Top Five Spring Steelhead Flies Many fly anglers eagerly await the start of the spring steelhead run. In this blog post I will point out what I believe are the top five spring steelhead flies. I will show you how to tie them and explain when to use them. Any list of the top five […]
Steelhead fishing in Northern Michigan, with a main focus on the Manistee River system . Tips and techniques to help you become a better steelhead angler. Learn from experienced guides Chuck Hawkins, Jon Ray, and Ed McCoy as they share of their guide secrets.
Steelhead are cold-water critters. Steelhead anglers need to learn how to Stay Warm during the Winter while chasing them. Steelhead can be caught all winter long in water temperatures as low as 33 degrees. Steelhead will feed all winter long, fight extremely hard when hooked and don’t seem to give a damn how cold it is!
As cold bloodied animals, steelhead have that advantage over warm blooded humans. To be a successful steelheader you need to learn to deal with and be comfortable in the cold. Steelhead season lasts almost 6 months, and some of the best fishing is during the dead of winter.
In pursuit of warmth start with base layers. It’s hard to beat capilene or Patagonia’s capaline Air which is half merino wool and half capaline. I wear one or two of the thinner long sleeve crew and long johns versus thicker singles. It seems to keep me as warm as the thicker versions but is less bulky, more comfortable.
On my feet I use a thinner wool baselayer sock followed by a thicker wool sock. About your feet, if you are fishing from the boat, which is what we do most of the time, waders and wading boots aren’t your friend. Bigger, insulated boots are the best. We wear calf high Boggs or Muck boots that are heavily insulated. Snow pack boots will also work well.
If you are wading, boot foot waders are warmer than stocking foot waders and wading boots because they aren’t as tight and allow better blood circulation to your feet. You actually want blood and air to circulate around your feet. It helps keep them warm. Also when wading don’t wear felt soles. Snow builds up on the bottom of your boot into a big ball. Wear the rubber soles to avoid this.
A great option for non-felt wading boots is Patagonia’s Tractor Boots featuring aluminum bars on the soles for traction on rocks and in muck. I wear these boots on the Garden River, they are fantastic.
My next layer on the bottoms depends on temperature. If it’s below freezing I wear Patagonia’s Nano Puff pants or the Patagonia Snap T Fleece pants ,a very warm option as well. If it’s warmer I’ll wear just an average pair of wool or capilene pants. On the upper half of my body, after the baselayer, I move to all wool, usually a medium weight wool zip front crew, followed by a wool hoody and finally a Patagonia Nano Puff Hoody. If it’s really cold I have a light weight wool hoody that I’ll add into the layers.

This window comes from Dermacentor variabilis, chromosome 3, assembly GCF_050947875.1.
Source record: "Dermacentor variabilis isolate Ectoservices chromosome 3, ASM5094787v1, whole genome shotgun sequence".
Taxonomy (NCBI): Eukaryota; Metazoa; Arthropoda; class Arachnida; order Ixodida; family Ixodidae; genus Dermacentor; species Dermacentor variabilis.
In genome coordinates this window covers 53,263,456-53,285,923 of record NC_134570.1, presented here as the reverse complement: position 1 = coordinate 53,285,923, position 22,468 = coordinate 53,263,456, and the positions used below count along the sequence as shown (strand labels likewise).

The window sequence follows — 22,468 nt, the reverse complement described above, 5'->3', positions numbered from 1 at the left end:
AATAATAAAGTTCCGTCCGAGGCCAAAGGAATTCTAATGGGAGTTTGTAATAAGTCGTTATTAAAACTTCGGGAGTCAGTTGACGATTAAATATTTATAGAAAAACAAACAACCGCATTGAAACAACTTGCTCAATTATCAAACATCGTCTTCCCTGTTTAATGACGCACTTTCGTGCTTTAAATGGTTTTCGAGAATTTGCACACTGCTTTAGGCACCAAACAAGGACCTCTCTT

Wool and down are natures greatest insulators. Wool will keep you warm even when wet. The latest and greatest wool is Merino wool. It isn’t itchy when next to your skin, it’s very soft and comfortable. I buy almost anything that I need in wool if available.
One of Jon Ray’s new favorite items for those extremely cold days is the New Extreme Core Tops by Simms , the built in Ergonomic hood and integrated neck gaiter really keeps your upper body warm in the coldest of days. I do not recommend this item if your going to do alot of winter walking though. It’s too warm of an item, great for long days in the boat only. But if your breaking trail you will over heat.
The exterior layer has to protect me from two things, wind and rain/snow. There are a variety of bib/jacket combos that Hawkins Guides have tried through the years. Orvis, Simms and Patagonia all make a variety of insulated outfits that work. Personally, for the last five years I’ve been wearing Gill sailing bibs and my Simms heavier rain coat. I look at the exterior layer for wind rain protection not insulation, I’ve covered that underneath.
If you are wade fishing your waders and a good quality rain jacket will protect you from the elements.
Either way black clothing is best in a cold weather situation. It absorbs more heat and is less visible to fish than bright clothes.
On my head I wear a wool or synthetic beanie type hat on top of a normal billed hat so that my eyes have sun shield and my ears and head are kept warm. Then I can pull the aforementioned hoodys up over the beanie for additional warmth.